That being said, there have been no known instances of death or hospitalization due to negative interactions between CBD and other medications. In fact, Adrian Devitt-Lee, a senior research associate with CannaCraft, has pointed out in an article for ProjectCBD that as long as the dosage of CBD is low enough, it will have "no noticeable effect on CYP activity."


But what exactly defines a "low enough dose?" Well, this is admittedly a gray area, as considerable blockage of CYP activity has been noted with CBD doses as low as 25 mg, while no blockage has been observed at doses of 40 mg and greater. Again, your best bet (really your only bet) is to speak with a physician about whether or not it is safe to take CBD while using other medications.


CBD and cancer treatment


Another consideration that should be taken in terms of using CBD with other medical treatments is the role of CYP activity in cancer treatment - specifically its role in oxidizing chemotherapy agents.


Since CYP activity is crucial to the metabolic breakdown of chemotherapy-induced toxins, it has been suggested that frequent high doses of cannabidiol may result in increased levels of toxic agents in the blood, which of course is a very serious matter that could potentially end with catastrophic consequences.


However, there have been no known instances of such consequences among cancer patients who medicate with CBD, and this is considering the fact that CBD (as well as other cannabis-based treatments) are a commonly-used therapy for chemotherapy-induced pain, nausea, immunosuppression, and other symptoms.


It could be that the neuroprotective effects of CBD negate the increased blood toxicity levels, or that the synergistic effects of the accompanying terpenes and phytocannabinoids work to limit the blockage of CYP activity on toxic chemotherapy agents. Whatever the case, it appears that using CBD while undergoing radiation or chemotherapy treatment does not pose any major risks. Regardless, it is still thoroughly advisable to speak with your physician before doing so, as they will be able to monitor blood levels and keep an eye on any accumulations of potentially toxic agents.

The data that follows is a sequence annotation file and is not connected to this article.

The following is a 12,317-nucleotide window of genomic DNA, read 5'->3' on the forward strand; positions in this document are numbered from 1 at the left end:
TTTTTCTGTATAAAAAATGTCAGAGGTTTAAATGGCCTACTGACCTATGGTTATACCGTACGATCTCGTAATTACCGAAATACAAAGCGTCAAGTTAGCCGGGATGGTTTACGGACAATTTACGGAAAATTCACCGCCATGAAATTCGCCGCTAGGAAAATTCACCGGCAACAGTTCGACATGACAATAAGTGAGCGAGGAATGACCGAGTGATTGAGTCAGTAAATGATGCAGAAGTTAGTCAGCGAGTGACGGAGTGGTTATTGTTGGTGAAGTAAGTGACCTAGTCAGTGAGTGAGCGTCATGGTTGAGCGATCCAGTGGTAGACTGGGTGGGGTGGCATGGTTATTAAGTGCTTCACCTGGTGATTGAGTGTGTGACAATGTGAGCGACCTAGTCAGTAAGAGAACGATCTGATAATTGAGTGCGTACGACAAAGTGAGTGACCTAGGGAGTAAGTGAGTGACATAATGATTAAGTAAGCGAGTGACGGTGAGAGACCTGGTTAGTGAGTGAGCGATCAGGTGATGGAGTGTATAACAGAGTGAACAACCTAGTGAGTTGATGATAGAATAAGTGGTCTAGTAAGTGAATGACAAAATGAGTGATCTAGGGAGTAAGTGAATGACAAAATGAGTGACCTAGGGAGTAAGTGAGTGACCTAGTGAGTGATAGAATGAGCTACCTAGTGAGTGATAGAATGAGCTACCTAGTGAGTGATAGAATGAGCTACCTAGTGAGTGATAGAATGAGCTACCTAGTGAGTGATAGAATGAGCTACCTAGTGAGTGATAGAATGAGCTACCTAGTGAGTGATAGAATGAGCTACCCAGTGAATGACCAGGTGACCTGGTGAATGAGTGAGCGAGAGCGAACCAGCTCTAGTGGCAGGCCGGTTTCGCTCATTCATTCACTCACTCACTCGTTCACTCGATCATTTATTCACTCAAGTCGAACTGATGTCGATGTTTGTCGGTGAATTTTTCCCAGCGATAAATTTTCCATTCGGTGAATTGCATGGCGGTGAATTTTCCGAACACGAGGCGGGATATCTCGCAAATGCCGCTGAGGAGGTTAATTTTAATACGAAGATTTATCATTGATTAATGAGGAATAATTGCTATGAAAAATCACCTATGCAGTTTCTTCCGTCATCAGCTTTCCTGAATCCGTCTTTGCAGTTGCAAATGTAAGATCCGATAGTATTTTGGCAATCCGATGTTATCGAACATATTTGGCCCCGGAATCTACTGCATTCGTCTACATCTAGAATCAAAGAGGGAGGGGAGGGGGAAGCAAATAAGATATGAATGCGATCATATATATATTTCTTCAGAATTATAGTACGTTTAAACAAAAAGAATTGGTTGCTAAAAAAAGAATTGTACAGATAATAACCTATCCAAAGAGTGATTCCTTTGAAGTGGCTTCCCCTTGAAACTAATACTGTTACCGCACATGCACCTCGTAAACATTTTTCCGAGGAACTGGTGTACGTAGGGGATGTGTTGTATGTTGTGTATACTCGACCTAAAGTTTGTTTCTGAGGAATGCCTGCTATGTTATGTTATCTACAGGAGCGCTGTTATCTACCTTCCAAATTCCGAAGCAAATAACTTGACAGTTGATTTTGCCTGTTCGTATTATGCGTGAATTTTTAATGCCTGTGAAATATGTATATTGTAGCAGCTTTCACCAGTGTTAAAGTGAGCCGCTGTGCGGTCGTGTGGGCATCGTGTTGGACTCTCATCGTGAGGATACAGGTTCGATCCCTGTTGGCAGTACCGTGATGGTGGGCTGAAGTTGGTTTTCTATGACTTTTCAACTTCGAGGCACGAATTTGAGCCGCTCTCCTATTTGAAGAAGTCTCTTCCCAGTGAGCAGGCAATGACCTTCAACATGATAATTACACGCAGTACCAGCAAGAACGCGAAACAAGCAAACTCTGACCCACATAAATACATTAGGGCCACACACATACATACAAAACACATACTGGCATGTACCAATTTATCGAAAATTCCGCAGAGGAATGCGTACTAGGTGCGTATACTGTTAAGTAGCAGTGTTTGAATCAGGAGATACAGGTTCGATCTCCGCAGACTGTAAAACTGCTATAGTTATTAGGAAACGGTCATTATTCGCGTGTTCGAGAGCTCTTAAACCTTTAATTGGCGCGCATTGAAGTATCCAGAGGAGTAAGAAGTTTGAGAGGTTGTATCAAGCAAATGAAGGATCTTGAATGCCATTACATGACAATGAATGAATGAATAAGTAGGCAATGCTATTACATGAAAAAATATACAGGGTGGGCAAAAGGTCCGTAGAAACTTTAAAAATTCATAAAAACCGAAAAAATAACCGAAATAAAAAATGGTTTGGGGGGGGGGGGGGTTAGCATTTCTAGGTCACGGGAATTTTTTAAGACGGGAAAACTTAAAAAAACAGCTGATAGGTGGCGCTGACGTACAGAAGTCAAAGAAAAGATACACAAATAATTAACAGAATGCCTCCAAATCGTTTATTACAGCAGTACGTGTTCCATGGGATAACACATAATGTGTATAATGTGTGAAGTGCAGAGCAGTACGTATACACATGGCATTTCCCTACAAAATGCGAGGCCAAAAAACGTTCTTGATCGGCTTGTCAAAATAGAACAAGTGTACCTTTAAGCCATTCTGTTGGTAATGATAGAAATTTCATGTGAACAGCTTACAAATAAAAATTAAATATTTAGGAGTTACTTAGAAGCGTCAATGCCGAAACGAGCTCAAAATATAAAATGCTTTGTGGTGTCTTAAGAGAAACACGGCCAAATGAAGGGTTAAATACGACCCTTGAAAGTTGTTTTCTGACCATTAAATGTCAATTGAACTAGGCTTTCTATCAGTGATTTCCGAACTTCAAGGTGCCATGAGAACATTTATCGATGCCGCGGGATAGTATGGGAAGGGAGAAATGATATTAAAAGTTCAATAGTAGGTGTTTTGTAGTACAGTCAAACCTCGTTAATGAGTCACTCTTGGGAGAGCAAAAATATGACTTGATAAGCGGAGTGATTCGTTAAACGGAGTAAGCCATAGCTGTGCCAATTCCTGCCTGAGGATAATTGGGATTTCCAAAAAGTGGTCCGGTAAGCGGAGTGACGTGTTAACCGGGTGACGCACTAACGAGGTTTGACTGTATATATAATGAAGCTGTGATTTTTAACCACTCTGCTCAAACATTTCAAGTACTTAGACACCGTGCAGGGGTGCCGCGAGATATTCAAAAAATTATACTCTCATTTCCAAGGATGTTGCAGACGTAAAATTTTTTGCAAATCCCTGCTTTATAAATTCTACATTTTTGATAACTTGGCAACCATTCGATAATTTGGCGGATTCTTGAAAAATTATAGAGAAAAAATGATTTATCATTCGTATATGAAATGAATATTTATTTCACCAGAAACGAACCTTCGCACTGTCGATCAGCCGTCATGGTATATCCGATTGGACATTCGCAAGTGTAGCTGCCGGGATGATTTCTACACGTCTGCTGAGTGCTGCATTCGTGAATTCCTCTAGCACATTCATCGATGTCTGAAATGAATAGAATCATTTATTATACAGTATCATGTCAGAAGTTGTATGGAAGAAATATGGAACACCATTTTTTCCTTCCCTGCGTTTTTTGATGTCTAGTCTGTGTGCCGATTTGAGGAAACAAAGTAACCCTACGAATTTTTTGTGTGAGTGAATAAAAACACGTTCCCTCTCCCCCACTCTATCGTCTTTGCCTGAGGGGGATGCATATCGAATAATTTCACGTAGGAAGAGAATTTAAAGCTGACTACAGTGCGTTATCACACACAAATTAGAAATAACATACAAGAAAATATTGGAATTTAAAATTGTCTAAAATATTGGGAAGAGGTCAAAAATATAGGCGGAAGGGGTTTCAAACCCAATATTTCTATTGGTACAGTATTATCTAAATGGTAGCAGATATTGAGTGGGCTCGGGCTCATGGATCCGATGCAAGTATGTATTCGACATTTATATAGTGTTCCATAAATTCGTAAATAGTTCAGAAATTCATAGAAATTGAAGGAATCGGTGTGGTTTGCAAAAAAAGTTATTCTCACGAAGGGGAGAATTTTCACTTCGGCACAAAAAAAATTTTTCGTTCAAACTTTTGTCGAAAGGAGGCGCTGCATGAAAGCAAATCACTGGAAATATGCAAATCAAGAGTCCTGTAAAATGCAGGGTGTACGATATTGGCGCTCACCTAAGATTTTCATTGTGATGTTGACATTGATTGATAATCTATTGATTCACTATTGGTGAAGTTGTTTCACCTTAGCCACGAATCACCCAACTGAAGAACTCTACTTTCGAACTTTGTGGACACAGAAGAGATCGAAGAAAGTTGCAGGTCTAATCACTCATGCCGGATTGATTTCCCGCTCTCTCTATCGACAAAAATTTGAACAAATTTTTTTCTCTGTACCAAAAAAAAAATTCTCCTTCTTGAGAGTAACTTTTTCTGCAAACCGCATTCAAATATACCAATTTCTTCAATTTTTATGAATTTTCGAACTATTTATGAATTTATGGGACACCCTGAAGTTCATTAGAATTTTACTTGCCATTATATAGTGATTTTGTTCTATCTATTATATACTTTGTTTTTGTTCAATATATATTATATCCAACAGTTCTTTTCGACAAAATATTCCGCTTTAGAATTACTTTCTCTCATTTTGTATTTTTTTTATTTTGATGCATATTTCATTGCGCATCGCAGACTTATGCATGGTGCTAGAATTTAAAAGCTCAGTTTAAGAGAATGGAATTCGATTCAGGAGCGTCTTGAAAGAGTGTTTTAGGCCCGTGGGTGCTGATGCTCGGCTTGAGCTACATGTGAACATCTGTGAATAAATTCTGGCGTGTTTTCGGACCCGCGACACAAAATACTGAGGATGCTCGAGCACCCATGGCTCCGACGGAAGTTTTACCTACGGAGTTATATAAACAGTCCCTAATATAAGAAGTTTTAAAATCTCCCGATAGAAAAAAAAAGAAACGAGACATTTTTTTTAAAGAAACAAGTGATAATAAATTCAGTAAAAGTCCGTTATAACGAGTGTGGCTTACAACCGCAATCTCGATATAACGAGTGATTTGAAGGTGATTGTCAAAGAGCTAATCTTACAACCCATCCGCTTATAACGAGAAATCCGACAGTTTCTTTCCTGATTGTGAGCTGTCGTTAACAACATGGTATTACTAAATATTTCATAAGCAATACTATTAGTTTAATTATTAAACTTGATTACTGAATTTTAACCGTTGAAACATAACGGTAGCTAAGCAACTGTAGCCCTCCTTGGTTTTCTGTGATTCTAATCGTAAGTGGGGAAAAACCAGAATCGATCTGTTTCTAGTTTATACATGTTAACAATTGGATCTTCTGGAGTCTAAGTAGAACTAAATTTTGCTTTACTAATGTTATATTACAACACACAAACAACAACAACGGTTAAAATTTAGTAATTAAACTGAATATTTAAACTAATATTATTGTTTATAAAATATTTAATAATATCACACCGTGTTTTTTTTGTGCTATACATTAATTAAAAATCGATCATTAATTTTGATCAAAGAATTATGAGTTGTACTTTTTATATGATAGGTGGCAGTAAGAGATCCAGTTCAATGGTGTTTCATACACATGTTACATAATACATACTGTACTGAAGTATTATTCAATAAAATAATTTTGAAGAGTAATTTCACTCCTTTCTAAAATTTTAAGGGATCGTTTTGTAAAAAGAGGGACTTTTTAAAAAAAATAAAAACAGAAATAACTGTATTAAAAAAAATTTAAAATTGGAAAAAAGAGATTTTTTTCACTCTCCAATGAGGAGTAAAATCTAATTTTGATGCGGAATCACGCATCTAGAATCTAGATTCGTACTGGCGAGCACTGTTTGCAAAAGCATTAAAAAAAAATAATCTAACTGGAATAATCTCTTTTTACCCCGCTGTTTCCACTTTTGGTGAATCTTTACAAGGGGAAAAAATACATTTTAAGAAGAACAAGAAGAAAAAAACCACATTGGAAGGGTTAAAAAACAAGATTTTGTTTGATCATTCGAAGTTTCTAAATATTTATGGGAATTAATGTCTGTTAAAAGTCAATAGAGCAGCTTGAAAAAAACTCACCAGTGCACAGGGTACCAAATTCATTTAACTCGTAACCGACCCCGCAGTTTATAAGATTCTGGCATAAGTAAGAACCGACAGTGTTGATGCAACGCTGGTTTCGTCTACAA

Summary: Can you take CBD with other medications?


As we've mentioned several times now, if you plan on taking CBD from any of the popular brands such as Green Roads CBD, PureKana or Charlotte’s Web, along with other medications, it's highly advisable that you speak with a physician before doing so. Given the fact that CBD blocks enzyme activity responsible for the metabolic breakdown of many prescription and over-the-counter drugs, frequent use of the cannabis-based therapy may result in increased or decreased drug concentration levels, which can of course pose an array of adverse effects.


All in all, much more research needs to be carried out regarding the use of CBD with other medications. Numerous studies have pointed out the potential therapeutic benefits of CBD, but until doctors and researchers fully understand the compound's molecular activity and physiological pathways, extra precaution should be taken when administering it along with any other conventional or alternative medicines.


Lastly, it's worth pointing out that, in terms of severe pain relief, Dr. Peter Grinspoon of Harvard Medical School has said that the simultaneous use of CBD with prescription painkillers can typically result in a dosing reduction, which of course is wonderful news considering the current opioid epidemic and the barrage of adverse side effects that opioid-based painkillers can present.


Can You Take CBD with other Medications and Prescriptions? from CannabisNet on Vimeo.